The “Grandparent Scam” has been around forever, in one form or another, but has been gaining ground lately as more scam artists learn about it and as evolving forms of communication make it easier to find victims and drain their funds.
The investigative TV news show “Inside Edition” identified the scam way back in 2006 and since then, consumer organizations and law enforcement officials have been issuing warnings, even as the number of victims rises. In 2010, the Federal Trade Commission received more than 60,000 complaints nationwide.
Now the Consumer Federation of America and New Jersey Attorney General Paula T. Dow are launching a nationwide public education campaign, including a two-minute video, to alert consumers to the threat.
“The key to protecting consumers from fraud is public awareness. We hope that our new video and tips about the grandparent scam will help consumers in New Jersey and across the country avoid being tricked out of their money,” said Susan Grant, Director of Consumer Protection at the Consumer Federation of America.
The Grandparent Scam typically begins with an urgent phone call to an unsuspecting senior citizen. The caller may claim to be the victim’s grandchild, or claim to be a police officer. The message is always the same: Your grandchild is hurt, in jail, or otherwise in trouble, and needs hundreds of dollars immediately. Please don’t tell mom. Please do send a money order via Western Union or a similar service.
Those who fall victim later learn their grandchild never was in trouble. Instead, their money has been wired to a thief and may never be seen again.
A press event in Newark, NJ, yesterday included a statement from Jim and Dorothy, a Wayne, NJ, couple who nearly fell victim to the Grandparent Scam and who spoke publicly on the condition that their last name not be used. The couple received a call on February 15, 2011 from a young person who sounded remarkably like their grandson, and who accounted for the difference in his voice by saying his nose had been broken in a car accident. He claimed he was in jail in Canada while visiting family friends, and desperately needed $2,800 for bail.
The caller had a plausible and urgent story. He used specific family details during the lengthy conversation – details the family now believes were gleaned from the grandson’s or his friends’ Facebook pages. He pleaded with them not to tell his mother, but said he would tell her himself after his court appearance. Despite some reservations, the couple strongly considered sending money to a recipient in Canada. They stopped themselves when their daughter, the grandson’s aunt, saw them and asked questions that made them consider whether the caller’s story was real.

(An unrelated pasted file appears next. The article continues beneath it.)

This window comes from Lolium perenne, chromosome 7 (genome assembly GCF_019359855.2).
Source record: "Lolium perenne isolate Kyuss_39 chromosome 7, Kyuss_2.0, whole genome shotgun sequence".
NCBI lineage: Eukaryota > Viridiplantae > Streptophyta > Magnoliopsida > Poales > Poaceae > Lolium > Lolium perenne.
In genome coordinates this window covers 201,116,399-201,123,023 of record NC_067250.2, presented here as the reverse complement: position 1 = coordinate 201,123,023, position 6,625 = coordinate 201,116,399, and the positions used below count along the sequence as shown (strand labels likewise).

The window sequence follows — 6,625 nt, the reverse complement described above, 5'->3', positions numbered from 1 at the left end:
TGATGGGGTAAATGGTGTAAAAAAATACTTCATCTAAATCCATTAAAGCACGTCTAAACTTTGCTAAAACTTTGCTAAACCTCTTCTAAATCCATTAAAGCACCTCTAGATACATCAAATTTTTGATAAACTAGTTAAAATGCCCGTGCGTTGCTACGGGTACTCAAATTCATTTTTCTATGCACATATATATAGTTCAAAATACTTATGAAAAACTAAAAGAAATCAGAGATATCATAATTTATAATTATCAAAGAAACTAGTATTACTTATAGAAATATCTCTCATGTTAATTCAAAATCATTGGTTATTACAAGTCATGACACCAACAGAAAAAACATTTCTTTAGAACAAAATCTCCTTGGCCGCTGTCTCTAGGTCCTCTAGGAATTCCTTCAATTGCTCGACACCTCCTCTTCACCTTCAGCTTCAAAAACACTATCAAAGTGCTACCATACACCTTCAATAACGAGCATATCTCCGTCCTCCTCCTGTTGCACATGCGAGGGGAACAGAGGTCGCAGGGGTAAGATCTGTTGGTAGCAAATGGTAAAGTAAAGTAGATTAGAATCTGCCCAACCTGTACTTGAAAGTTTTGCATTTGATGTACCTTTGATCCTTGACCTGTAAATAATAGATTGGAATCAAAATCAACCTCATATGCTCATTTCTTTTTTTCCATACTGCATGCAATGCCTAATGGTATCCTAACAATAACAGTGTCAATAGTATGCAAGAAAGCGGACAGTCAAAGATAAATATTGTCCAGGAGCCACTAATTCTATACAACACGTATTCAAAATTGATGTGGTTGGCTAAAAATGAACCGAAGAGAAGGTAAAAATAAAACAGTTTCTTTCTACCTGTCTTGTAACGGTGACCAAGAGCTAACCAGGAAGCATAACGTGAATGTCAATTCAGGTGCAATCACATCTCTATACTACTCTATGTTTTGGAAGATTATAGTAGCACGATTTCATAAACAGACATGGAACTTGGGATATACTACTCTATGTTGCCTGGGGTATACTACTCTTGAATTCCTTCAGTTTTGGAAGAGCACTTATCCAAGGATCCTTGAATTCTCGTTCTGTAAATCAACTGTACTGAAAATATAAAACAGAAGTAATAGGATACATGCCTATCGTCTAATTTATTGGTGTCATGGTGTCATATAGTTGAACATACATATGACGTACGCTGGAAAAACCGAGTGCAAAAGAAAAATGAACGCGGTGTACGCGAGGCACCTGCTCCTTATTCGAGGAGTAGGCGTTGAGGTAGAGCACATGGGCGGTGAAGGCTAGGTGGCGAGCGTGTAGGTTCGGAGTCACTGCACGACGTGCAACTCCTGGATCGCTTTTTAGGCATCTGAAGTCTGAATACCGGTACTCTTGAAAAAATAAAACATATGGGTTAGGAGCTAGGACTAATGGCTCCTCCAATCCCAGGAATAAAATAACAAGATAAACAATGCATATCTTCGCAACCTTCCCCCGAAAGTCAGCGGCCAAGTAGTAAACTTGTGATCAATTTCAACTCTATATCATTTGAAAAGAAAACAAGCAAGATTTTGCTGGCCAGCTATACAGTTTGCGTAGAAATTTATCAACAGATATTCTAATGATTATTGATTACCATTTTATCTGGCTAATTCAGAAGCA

The Grandparent Scam and other impostor scams come in many varieties. Some common factors include:
Scammers typically ask the victim to send funds via a money order or other transfer service. Once money has been transferred and picked up by a recipient with a phony ID, it may be impossible to trace and retrieve.
Scammers often use marketing lists, with names and phone numbers or email addresses, to target victims.
Some scammers will tell their story using specific details, like the names of the grandchild’s relatives or friends. Scammers can often find this information online, such as on social networking websites.
Some scammers hack into consumers’ email accounts, then send emergency emails to the consumers’ friends.
Scammers who call on the phone will typically try to prevent the victim from checking whether their story is true. They will insist, “Don’t tell mom,” or, “You must act immediately.”
The Division of Consumer Affairs and Consumer Federation of America offer the following very simple tips to prevent senior citizens and others from being victimized:
If you receive an emergency call asking for money, always check with a family member to find out whether your loved one really needs help.
Take the time now to talk with your family about this and similar scams. Consider creating a code word or phrase – one only the family would know – in case it becomes necessary to make an emergency call for help.
Make it a personal policy, and a family policy, never to wire money without being sure the story you’re being told is true.